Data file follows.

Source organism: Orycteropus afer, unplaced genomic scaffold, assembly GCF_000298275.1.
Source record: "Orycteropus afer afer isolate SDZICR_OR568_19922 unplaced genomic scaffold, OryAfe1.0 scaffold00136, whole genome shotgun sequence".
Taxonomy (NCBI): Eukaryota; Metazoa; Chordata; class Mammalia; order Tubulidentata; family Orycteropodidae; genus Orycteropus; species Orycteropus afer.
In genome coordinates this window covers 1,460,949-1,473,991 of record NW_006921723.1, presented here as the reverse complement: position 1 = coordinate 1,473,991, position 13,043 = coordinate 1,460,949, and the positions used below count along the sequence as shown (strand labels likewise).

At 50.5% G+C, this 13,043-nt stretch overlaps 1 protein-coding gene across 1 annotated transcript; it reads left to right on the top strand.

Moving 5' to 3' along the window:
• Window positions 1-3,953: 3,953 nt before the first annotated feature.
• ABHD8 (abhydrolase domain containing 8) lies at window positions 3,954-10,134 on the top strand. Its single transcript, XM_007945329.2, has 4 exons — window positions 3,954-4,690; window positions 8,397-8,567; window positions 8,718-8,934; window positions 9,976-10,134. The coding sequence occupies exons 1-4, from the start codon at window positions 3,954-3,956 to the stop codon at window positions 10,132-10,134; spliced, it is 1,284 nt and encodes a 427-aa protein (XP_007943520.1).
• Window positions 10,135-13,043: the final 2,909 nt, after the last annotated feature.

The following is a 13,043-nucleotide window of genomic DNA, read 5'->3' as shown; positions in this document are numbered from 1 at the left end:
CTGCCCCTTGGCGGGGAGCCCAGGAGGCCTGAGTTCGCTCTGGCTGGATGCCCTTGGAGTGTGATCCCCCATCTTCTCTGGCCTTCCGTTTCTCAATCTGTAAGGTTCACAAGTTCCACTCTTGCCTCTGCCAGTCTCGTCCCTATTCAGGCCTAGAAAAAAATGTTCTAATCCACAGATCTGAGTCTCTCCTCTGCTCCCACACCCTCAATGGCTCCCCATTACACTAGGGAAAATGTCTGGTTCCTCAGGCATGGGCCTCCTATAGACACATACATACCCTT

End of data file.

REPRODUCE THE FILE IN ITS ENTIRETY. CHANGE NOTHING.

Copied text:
Source organism: Orycteropus afer, unplaced genomic scaffold, assembly GCF_000298275.1.
Source record: "Orycteropus afer afer isolate SDZICR_OR568_19922 unplaced genomic scaffold, OryAfe1.0 scaffold00136, whole genome shotgun sequence".
Taxonomy (NCBI): Eukaryota; Metazoa; Chordata; class Mammalia; order Tubulidentata; family Orycteropodidae; genus Orycteropus; species Orycteropus afer.
In genome coordinates this window covers 1,460,949-1,473,991 of record NW_006921723.1, presented here as the reverse complement: position 1 = coordinate 1,473,991, position 13,043 = coordinate 1,460,949, and the positions used below count along the sequence as shown (strand labels likewise).

At 50.5% G+C, this 13,043-nt stretch overlaps 1 protein-coding gene across 1 annotated transcript; it reads left to right on the top strand.

Moving 5' to 3' along the window:
• Window positions 1-3,953: 3,953 nt before the first annotated feature.
• ABHD8 (abhydrolase domain containing 8) lies at window positions 3,954-10,134 on the top strand. Its single transcript, XM_007945329.2, has 4 exons — window positions 3,954-4,690; window positions 8,397-8,567; window positions 8,718-8,934; window positions 9,976-10,134. The coding sequence occupies exons 1-4, from the start codon at window positions 3,954-3,956 to the stop codon at window positions 10,132-10,134; spliced, it is 1,284 nt and encodes a 427-aa protein (XP_007943520.1).
• Window positions 10,135-13,043: the final 2,909 nt, after the last annotated feature.

The following is a 13,043-nucleotide window of genomic DNA, read 5'->3' as shown; positions in this document are numbered from 1 at the left end:
CTGCCCCTTGGCGGGGAGCCCAGGAGGCCTGAGTTCGCTCTGGCTGGATGCCCTTGGAGTGTGATCCCCCATCTTCTCTGGCCTTCCGTTTCTCAATCTGTAAGGTTCACAAGTTCCACTCTTGCCTCTGCCAGTCTCGTCCCTATTCAGGCCTAGAAAAAAATGTTCTAATCCACAGATCTGAGTCTCTCCTCTGCTCCCACACCCTCAATGGCTCCCCATTACACTAGGGAAAATGTCTGGTTCCTCAGGCATGGGCCTCCTATAGACACATACATACCCTT